Intussusception in Dogs

Causes, Treatment, and Prevention

Older dog lying down on the floor

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Intussusception is a condition affecting a dog's intestines that can cause both discomfort and a dangerous blockage of intestinal contents. The intestinal tract is supposed to move food from the stomach to the rectum, but intussusception interrupts this process. While it's not readily obvious from the outside, this problem often causes symptoms of gastrointestinal distress that owners can recognize, and a thorough veterinary exam can help identify intussusception so that it can be surgically repaired if necessary.

What Is Intussusception?

Intussusception refers to an abnormal telescopic action within the intestines, in which the terminal portion of the small intestine pushes, or "back up," into the large intestine. This intestinal inversion prevents food and waste from moving through the body.

Symptoms of Intussusception in Dogs

The signs of intussusception resemble other digestive issues like indigestion or colitis, but they do not resolve with dietary intervention.


  • Diarrhea
  • Vomiting
  • Decreased appetite
  • Bloody stool
  • Hunched back

Obvious gastrointestinal symptoms may include loose stools or diarrhea, bloody feces, vomiting, and a decreased appetite. Intussusception causes pain in the abdomen. which may cause a dog to pull in its belly and hunch its back.

In some cases, a small amount of food can pass through the intestinal inversion, causing intermittent symptoms. These cases are more difficult to recognize and may lead to chronic or recurring intussusception.

Causes of Intussusception in Dogs

Several things can cause intussusception in dogs but they all culminate in intestinal inflammation.

  • Foreign bodies: If a dog consumes an object other than food, the foreign body may get stuck in the intestinal tract, causing obstruction and inversion.
  • Intestinal parasites: Hookworms, roundworms, whipworms, and other intestinal parasites can inflame a dog's intestines and cause intussusception.
  • Viral or bacterial infections: Some infections have been known to result in intussusception.
  • Tumors: Just like a foreign body that causes an obstruction, some internal tumors or masses can restrict normal intestinal function and inflame the tissues.
  • Dietary changes: If digestive upset occurs due to a sudden change in food, intussusception may result from intestinal inflammation.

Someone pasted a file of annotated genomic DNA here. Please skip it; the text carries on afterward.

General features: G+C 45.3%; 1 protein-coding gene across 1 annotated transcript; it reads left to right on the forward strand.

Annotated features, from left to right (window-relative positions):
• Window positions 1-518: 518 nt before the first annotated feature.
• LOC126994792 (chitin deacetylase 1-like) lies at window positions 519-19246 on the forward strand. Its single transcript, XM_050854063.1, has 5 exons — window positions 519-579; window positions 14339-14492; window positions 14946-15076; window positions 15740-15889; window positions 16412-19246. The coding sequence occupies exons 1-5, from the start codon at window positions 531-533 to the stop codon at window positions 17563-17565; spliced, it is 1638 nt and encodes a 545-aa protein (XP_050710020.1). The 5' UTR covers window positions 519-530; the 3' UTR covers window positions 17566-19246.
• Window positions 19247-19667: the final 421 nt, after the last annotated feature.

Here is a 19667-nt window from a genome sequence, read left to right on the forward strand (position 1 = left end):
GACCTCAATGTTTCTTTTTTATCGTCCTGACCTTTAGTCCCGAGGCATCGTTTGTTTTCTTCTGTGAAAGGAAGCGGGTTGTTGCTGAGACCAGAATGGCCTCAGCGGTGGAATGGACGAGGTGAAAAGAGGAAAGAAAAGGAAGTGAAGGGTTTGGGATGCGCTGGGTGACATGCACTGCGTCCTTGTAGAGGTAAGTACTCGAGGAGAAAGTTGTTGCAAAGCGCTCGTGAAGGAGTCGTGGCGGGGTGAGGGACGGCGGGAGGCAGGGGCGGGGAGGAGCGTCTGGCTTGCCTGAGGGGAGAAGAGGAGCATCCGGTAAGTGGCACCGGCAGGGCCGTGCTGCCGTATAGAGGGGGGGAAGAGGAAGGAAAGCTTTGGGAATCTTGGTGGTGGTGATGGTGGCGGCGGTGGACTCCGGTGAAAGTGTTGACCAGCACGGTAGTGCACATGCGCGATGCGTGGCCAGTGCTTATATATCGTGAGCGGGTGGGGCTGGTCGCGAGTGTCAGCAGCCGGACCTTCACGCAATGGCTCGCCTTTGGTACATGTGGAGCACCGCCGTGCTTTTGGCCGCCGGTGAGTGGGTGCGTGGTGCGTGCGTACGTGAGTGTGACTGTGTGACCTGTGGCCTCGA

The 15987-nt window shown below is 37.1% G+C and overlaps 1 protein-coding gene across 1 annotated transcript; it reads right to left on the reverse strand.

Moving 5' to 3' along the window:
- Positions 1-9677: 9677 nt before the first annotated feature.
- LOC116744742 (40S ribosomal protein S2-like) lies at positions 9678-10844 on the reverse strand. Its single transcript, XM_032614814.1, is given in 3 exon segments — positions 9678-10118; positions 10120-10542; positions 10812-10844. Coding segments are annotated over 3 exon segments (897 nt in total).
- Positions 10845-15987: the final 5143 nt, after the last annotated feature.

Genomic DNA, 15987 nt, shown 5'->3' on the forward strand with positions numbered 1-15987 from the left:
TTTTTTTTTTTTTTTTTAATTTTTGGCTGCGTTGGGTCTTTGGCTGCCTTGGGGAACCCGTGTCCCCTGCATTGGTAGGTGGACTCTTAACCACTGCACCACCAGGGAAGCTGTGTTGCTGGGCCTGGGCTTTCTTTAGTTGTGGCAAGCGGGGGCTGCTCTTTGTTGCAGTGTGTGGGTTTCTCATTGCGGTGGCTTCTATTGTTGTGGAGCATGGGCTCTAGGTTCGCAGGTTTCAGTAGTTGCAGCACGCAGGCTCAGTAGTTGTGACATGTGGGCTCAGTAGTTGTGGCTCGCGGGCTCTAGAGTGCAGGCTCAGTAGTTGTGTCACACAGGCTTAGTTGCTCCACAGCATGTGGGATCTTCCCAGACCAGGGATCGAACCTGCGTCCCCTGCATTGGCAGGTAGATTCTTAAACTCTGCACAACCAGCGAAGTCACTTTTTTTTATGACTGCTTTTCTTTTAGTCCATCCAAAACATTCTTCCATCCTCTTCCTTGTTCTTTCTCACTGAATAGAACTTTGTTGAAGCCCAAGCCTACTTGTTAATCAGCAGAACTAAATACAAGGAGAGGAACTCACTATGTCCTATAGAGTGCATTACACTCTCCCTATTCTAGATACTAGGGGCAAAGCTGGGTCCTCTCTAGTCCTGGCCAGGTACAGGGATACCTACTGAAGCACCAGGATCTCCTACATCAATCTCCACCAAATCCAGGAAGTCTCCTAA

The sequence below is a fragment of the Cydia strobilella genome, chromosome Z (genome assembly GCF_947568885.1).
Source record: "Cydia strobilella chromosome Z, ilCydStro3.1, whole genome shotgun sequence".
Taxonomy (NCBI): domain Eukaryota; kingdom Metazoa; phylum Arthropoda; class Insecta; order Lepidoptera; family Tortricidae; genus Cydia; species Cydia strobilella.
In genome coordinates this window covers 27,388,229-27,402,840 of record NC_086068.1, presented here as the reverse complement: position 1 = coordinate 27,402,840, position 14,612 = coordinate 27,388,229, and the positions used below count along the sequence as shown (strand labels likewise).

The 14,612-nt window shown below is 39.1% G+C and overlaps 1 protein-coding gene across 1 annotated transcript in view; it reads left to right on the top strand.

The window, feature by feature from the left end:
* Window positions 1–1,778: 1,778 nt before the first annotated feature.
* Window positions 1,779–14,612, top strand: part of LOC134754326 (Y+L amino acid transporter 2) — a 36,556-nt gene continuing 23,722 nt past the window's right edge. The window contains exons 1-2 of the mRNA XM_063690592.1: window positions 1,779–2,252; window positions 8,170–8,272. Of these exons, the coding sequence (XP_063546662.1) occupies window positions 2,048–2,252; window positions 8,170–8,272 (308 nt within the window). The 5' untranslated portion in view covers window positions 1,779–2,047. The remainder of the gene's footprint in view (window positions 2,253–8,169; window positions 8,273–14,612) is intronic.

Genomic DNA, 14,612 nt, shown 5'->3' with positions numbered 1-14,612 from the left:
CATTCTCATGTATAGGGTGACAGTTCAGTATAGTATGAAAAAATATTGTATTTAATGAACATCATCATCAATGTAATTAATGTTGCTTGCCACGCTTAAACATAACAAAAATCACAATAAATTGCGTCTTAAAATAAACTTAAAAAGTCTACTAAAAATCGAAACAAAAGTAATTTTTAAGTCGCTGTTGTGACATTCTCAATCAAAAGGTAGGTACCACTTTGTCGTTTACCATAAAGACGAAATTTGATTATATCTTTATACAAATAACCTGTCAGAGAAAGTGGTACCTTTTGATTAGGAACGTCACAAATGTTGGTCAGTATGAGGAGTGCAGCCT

• Surgery: If surgery has been performed on the intestinal tract, scarring may disrupt the normal activity of the intestines and cause intussusception.
  • Trauma: Major abdominal trauma, such as being hit by a car, can damage the intestines, causing them to invert.

Diagnosing Intussusception in Dogs

Intussusception can be difficult for a veterinarian to diagnose, especially if it has become chronic. If common reasons for digestive upset have been ruled out, then x-rays and an abdominal ultrasound may be recommended to examine the intestines. Sometimes a barium contrast study can be useful, but exploratory surgery is the most reliable means of diagnosing intussusception.

How to Treat Intussusception in Dogs

Surgical correction by a veterinarian is almost always necessary to correct intussusception. If not treated promptly, intussusception can restrict blood flow and cause parts of the intestines to die. If this occurs, the dead portions of the intestinal tract will need to be surgically removed to prevent infection.

Prognosis for Dogs with Intussusception

Early recognition and treatment are crucial in the repair and damage-control of intussusception. Once surgically corrected, most dogs' intestines function properly and they experience a full recovery.

If intussusception has developed into a chronic problem, then damage to the intestines and the possibility of infection make recovery more challenging.

How to Prevent Intussusception in Dogs

Prevention of intussusception can be difficult, but promoting a healthy intestinal tract may help. Regular use of intestinal parasite prevention, gradual dietary changes, and ensuring your dog doesn't eat foreign objects can help decrease the chances of this condition occurring in your dog.

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  1. Intussusception. American College of Veterinary Surgeons - ACVS.